Soil Erosion


Soil is considered one of the reusable materials for the survival to life on earth. Soil is the topmost layer of the earth, formed due to mechanical disintegration & chemical decomposition of rock materials. It is estimated that formation of one centimetre of soil requires several years. Large amounts of top soil are carried away due to precipitation, wind, flowing rivers, glaciers etc.; this is known as soil erosion.

Contents:

Agents of Soil Erosion

There are various agents which causes soil erosion. Some of them are discussed below:

  1. Wind: In arid areas, wind is a powerful agent of soil erosion. During summer soils become dry and light. Whenever a powerful wind blows soil particles, they are carried to considerable distances. Soils in deserts are often carried away and the sand particles deposited in adjacent agricultural soil. The rate of wind erosion depends on the strength and direction of the wind and weight or size of the soil particles.
  2. Rainfall or precipitation: Rainfall is one of the important agents of soil erosion. When water molecules fall onto the soils and weathered rocks, the soil particles become wet and are carried away in the flow of water. The rate of soil erosion depends on the type and duration of precipitation and the nature of the soil.
  3. Rivers: Run-off water carries away weathered particles. Streams, rivers etc, transport the fine soil particles and deposit them in lakes and reservoirs.
  4. Deforestation: Trees protect soils from erosion. Heavy precipitation cannot hit the soil directly. It is estimated that in newly deforested areas in tropical regions, organic matter is lost at the rate of 20 to 65 percent per annum. The presence of organic matter in the soil is vital for good water retention and growth of flora. Good water retention reduces soil erosion.

Types of soil erosion

Large quantities of valuable soil are eroded by flowing water and moving wind. Soil erosion of these types mainly takes place by two methods: a) Sheet erosion and b) Gully erosion.

Sheet erosion

This depends on the rate and amount of run-off water and erodability of soils. Sheet movement of running water causes sheet erosion, which has eroded layers from hill slopes. In unprotected land and overgrazed soils unpacked grains are carried away by running water. Sheet erosion is common in the foothills of the Himalaya, Western Ghats & Eastern Ghats.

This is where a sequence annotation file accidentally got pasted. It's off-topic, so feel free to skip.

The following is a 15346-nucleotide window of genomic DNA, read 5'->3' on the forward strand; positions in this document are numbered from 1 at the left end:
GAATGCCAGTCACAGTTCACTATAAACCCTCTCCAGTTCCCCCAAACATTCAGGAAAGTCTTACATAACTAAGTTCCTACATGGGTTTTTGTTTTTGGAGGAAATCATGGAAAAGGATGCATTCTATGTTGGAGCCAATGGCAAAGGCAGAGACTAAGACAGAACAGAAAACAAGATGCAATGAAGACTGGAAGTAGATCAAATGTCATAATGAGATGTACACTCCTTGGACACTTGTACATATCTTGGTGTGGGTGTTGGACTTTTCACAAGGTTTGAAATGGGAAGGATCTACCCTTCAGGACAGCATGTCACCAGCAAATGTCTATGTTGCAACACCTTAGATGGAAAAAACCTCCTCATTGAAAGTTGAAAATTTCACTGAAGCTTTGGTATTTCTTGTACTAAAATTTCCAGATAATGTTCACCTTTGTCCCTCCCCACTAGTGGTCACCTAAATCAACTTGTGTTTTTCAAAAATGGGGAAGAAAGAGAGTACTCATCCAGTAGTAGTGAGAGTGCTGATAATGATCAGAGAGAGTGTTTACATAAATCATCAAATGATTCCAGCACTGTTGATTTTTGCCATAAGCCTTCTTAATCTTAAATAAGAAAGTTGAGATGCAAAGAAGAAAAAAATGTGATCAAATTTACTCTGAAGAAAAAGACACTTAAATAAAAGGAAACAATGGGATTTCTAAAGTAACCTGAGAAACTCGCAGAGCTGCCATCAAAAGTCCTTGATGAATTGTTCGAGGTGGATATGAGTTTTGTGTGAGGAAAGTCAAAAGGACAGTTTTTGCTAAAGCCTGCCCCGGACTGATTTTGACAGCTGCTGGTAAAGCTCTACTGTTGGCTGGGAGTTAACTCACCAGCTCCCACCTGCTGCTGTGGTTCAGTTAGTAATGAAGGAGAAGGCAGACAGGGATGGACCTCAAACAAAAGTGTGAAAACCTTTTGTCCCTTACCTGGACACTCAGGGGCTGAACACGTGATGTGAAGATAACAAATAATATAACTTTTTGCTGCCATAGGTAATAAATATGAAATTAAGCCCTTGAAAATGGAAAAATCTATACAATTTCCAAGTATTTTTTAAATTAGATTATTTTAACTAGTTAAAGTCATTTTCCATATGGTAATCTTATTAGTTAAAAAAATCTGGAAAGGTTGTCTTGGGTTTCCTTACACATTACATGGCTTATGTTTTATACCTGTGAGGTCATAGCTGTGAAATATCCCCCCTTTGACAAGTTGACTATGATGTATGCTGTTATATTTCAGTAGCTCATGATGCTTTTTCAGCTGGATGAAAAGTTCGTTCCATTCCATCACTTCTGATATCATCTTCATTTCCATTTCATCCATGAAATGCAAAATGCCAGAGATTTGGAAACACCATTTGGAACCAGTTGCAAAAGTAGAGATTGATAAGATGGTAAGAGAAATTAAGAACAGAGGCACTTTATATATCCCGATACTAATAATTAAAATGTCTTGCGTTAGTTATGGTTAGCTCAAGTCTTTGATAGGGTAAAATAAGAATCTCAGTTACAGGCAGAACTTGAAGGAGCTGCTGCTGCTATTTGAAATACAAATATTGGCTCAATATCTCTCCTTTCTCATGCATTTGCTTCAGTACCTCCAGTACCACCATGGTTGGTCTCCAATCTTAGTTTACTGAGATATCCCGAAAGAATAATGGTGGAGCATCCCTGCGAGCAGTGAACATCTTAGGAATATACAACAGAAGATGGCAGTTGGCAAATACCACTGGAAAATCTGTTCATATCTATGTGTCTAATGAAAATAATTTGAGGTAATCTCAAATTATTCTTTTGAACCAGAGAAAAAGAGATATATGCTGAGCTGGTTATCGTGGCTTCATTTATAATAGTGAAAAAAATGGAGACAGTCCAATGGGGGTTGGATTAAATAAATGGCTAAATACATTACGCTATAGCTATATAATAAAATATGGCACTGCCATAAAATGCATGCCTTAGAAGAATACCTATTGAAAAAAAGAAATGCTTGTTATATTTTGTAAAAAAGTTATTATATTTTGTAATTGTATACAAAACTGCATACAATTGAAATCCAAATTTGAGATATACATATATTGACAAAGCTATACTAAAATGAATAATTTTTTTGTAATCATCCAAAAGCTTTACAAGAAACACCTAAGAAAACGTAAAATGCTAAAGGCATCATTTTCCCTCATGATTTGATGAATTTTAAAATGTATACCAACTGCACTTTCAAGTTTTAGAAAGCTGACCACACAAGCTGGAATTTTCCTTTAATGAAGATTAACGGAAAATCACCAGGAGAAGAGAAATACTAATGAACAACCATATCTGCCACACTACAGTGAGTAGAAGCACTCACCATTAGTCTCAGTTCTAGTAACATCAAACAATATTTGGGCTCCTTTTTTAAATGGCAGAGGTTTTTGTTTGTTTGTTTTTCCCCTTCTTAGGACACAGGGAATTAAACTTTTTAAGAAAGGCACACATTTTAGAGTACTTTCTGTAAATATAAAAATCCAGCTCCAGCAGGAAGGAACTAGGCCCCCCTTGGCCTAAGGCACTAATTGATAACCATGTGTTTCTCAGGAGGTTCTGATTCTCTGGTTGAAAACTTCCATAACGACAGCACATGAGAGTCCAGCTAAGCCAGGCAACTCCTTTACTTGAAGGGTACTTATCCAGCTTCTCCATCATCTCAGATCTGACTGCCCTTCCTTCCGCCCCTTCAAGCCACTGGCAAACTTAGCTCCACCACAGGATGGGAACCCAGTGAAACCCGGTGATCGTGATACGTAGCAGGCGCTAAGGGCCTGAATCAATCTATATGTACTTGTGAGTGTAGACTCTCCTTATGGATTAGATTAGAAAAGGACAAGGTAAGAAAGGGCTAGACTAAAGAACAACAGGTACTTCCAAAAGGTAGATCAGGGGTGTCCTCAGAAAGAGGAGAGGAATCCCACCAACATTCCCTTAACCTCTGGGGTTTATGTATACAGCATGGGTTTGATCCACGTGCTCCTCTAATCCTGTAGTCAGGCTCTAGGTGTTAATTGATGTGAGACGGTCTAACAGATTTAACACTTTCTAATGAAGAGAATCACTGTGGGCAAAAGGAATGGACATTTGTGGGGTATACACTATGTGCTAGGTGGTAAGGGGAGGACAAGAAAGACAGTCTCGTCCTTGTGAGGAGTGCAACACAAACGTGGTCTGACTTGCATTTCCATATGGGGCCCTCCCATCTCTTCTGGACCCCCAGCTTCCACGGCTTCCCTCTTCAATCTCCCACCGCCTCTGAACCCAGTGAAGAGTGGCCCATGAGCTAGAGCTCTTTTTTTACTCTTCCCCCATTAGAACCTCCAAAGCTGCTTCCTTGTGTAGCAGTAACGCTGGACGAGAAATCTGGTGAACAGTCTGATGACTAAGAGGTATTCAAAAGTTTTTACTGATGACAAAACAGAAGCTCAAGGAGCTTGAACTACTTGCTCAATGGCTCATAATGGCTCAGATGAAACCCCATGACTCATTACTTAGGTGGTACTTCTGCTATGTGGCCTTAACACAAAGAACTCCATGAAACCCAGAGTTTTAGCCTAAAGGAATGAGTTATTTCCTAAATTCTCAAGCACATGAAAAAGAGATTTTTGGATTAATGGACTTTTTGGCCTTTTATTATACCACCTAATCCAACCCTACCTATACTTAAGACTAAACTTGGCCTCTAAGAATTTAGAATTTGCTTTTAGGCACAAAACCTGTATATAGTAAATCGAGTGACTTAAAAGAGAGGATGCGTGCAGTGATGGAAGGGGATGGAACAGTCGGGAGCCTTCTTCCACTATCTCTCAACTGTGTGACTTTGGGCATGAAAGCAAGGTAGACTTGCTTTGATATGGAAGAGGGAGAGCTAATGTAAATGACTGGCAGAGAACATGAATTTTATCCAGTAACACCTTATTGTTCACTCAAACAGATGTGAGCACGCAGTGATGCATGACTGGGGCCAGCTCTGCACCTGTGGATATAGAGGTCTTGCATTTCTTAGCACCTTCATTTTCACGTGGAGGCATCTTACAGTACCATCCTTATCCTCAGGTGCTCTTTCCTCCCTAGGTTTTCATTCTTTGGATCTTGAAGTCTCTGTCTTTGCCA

Gully erosion

In gentle topographical areas covered by vegetation weathered soil and clay particles will resist erosion. Hence, the water forms small rivulets which, in turn, erode a deeper layer of the soil. Rivulets form larger channels and gradually erode the soil. This activity leads to the formation of bad-land topography.

Effects of Soil Erosion

Equilibrium occurs in nature between the climate (chiefly rainfall and temperature) of a place and the vegetation cover which protects the layer of soil. Grass, shrubs and trees retard the transportation of soil. Some amount of erosion takes place even under this natural cover, but it is very slow and is compensated by the formation of fresh soil by ordinary processes of natural weathering. This type of erosion is therefore of little consequence because there is balance between the disintegration of rocks and the subsequent formation of soil. Rate of change is upsetting when balance is destroyed and accelerated erosion takes place. Man is mainly responsible for setting in motion these changes through deforestation, cultivation and steep slopes, unrestricted grazing, indiscriminate drainage operations and denuding forests.

Soil erosion or the denudation results in severe floods and increased scouring. Such floods are a source of danger for road and rail bridges, irrigation and navigation canals, storage reservoirs, hydroelectric projects and water supply & pumping stations.

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